They can also be a good option if you have limited storage and don’t want to leave your bike locked up outside.

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2Should you consider an electric bike?

Need a little extra power getting up those hills, or want a sweat-free commute? You might want to consider an electric bike. The best electric bikes look a lot like regular road bikes, but with extra features that will make your ride easier.

Controller: Perched on your handlebars, this piece controls the motor’s start, stop and speed.

Motor: There are two main types of electric bike motors[1]: A hub drive is a motor that sits at the front or back of the bike, while a mid-drive sits near the peddles.

  • Hub-drive motors provide more power, so you can cruise without peddling.
  • Mid-drive motors are centred in the middle of a bike, offering easier balance and a smoother ride.

Battery: Most bikes come with a rechargeable battery pack to boost your ride when you need it. Batteries can usually be removed and charged with a regular household outlet. How long do batteries last? It really depends on how long your trip is and how often you use the motor. Some electronic bikes allow you to turn off the motor and ride it like a regular bike, so you can save your battery power for when you need it.

Where can you ride your electronic bike? Well, it depends. While riding on roads is allowed across Canada, each city has its own rules and bylaws for bike paths, lanes and trails. In some provinces, like Ontario,[2] you must be at least 16 years old to ride an e-bike, so it’s good to check your local laws before you hit the road.

Our Favourite Electric Bikes

3What's the difference between men's bikes and women's bikes?

Typically, a bike that’s labelled a women’s bike will be designed with shorter distances from the bottom of the frame to the bicycle seat, and from the seat to the handles. It might have a narrower set of handlebars, too, which could be an important consideration if you have small shoulders. Some “women’s bikes” will also have a step-through frame, which means that the top bar is angled downwards rather than straight across. (This design originated when women riders often wore long skirts so that they could easily cross their legs over the bar when mounting or dismounting.) Ultimately, if the bike fits your frame and you like how it rides, it doesn’t matter how it’s classified.

4How much does a bike cost?

Knowing where you want to ride, how often, and what bike features are important to you will make it easier to decide how much you want to spend. As with most purchases, consider your budget and buy the bike that best suits your needs.

If you’re going to be riding only very occasionally, you can probably find an adult bike that meets your needs for around $200 or less. At this price range, it’s a good idea to find a bicycle shop to assemble the bike (if necessary) and set it up, so you get the best fit and most comfortable ride possible. A knowledgeable bike mechanic can also give you the confidence of knowing that everything is working as it should be.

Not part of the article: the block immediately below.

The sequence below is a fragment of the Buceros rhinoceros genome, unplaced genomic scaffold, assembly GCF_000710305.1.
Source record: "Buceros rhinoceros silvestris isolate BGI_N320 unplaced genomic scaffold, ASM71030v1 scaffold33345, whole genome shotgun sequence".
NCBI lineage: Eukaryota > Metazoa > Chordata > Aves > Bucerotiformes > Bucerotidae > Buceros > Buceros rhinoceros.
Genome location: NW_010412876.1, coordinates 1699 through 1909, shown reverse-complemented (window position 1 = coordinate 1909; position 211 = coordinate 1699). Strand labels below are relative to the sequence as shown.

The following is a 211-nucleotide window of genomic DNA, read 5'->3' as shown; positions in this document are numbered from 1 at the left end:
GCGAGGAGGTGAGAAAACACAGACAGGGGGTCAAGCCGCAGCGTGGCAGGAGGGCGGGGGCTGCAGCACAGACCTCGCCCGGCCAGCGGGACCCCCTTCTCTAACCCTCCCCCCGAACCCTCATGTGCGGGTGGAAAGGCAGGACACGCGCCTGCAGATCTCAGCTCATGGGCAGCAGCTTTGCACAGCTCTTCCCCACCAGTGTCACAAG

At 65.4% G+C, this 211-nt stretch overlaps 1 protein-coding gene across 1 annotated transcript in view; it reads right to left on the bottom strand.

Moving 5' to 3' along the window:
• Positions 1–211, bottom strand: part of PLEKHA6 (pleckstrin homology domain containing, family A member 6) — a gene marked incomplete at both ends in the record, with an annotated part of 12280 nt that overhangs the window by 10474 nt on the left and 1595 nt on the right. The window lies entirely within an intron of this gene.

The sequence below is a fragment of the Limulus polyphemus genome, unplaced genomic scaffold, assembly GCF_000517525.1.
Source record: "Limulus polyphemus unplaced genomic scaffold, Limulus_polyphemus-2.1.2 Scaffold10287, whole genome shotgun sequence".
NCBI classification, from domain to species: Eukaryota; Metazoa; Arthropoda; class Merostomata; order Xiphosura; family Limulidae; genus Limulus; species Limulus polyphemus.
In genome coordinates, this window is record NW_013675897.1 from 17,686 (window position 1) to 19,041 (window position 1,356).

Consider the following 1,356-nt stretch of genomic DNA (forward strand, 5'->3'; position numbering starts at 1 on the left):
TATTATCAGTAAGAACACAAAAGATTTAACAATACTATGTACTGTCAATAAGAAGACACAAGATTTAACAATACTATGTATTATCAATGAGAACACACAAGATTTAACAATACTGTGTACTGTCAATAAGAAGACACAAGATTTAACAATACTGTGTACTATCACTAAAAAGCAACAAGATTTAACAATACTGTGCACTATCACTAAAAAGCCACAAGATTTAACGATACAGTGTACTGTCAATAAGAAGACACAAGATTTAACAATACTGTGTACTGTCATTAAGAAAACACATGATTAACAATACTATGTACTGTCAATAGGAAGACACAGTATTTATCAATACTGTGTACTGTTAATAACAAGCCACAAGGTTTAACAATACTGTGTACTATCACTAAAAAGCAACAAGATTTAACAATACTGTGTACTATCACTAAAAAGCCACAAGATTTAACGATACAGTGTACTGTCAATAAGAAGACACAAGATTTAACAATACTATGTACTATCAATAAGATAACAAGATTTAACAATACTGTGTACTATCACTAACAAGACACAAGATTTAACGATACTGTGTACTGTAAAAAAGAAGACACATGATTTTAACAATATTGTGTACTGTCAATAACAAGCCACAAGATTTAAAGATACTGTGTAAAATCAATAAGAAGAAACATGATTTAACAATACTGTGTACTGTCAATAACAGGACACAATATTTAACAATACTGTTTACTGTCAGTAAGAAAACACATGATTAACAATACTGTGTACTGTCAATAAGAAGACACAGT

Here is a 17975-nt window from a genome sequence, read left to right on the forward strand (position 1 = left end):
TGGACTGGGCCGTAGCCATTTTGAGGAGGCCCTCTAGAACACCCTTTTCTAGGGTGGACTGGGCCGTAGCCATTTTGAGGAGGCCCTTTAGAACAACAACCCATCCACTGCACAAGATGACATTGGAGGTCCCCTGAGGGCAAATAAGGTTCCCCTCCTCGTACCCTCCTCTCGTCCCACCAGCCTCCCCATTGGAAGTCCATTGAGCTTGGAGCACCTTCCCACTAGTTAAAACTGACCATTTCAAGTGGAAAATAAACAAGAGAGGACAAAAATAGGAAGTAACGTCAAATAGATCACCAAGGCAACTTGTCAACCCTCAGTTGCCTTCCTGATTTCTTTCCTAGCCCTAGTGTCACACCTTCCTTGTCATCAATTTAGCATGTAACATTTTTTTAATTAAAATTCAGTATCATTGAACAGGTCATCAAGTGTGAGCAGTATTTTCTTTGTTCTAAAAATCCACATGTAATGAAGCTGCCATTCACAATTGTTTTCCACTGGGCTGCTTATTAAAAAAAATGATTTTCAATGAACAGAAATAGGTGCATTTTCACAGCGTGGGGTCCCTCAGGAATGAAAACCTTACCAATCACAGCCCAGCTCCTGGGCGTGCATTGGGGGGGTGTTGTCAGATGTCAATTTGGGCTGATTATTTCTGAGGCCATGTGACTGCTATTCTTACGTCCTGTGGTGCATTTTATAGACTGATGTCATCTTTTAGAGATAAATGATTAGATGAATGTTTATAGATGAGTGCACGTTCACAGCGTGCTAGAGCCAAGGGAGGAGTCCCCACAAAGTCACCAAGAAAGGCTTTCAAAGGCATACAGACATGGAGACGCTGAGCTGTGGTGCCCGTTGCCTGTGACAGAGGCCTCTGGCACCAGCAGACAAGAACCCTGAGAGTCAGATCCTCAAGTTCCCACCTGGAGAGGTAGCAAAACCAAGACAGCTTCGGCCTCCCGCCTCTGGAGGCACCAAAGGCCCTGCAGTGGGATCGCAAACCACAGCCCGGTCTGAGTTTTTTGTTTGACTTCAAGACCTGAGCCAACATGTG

If you’ll be riding the bike nearly every day, you should be able to find a bike that lasts for between $300 to $1,000. Be sure to do your research and spend time making sure the bike fits both your needs and your body. Bikes at higher price ranges will offer better-quality suspension, high-tech brakes (e.g., disc brakes) or a considerably lighter frame.

With kids’ bikes, good-quality ones are around $150 but can go as low as $100. Kids outgrow their wheels rather quickly, so it’s a good idea to set your “good enough” price and set that as your budget.

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Money-Saving Tip
The simplest way to keep the cost of owning a bike low is to commit to regular maintenance, such as keeping the chains lubricated and the tires pumped. A tune-up is a smart move in the spring or any time a bike hasn’t been ridden in a long time.

5What size bike should you buy?

When you straddle the bike, there should be a gap of at least a few centimetres between you and the frame. If you’re sitting on the seat, you might have to tilt the bike to the side slightly to plant your foot on the ground, but you shouldn’t be so high up that you feel like you’ll fall over. When your feet are on the pedals, your leg should have a slight bend at the knee when your foot is at the lowest point in the circle.

6How many gears do you need on your bike?

The number of gears is an important consideration when buying a bike. Once upon a time, a 10-speed bike was a kid’s wildest dream. Now plenty of bikes come with 27 or more speeds—a.k.a. gears—to shift through. Do you really need all those gears?

The more gears a bike has, the more flexibility you’ll have when riding. You can shift to a lower gear to make a hill climb easier, or shift up to pick up speed on a flat road or downhill. Having tons of gears won’t automatically make you faster, just more efficient.

7Should you test-ride before you buy?

If possible, try to test-ride at least a couple of bikes, even if you’re just trying out your friend’s sweet new ride.

Once you find something you like, take it out for a 10 to 15-minute ride. Find a hill. Ride over bumps and uneven surfaces. Shift through all the gears. How do your shoulders feel? What about your backside? Do you like the handlebars and the position your body is in? Can you easily work the brakes and gear shifters?

At the very least, a test ride should help you find a starting point for frame size and the kind of seat and handlebar you prefer.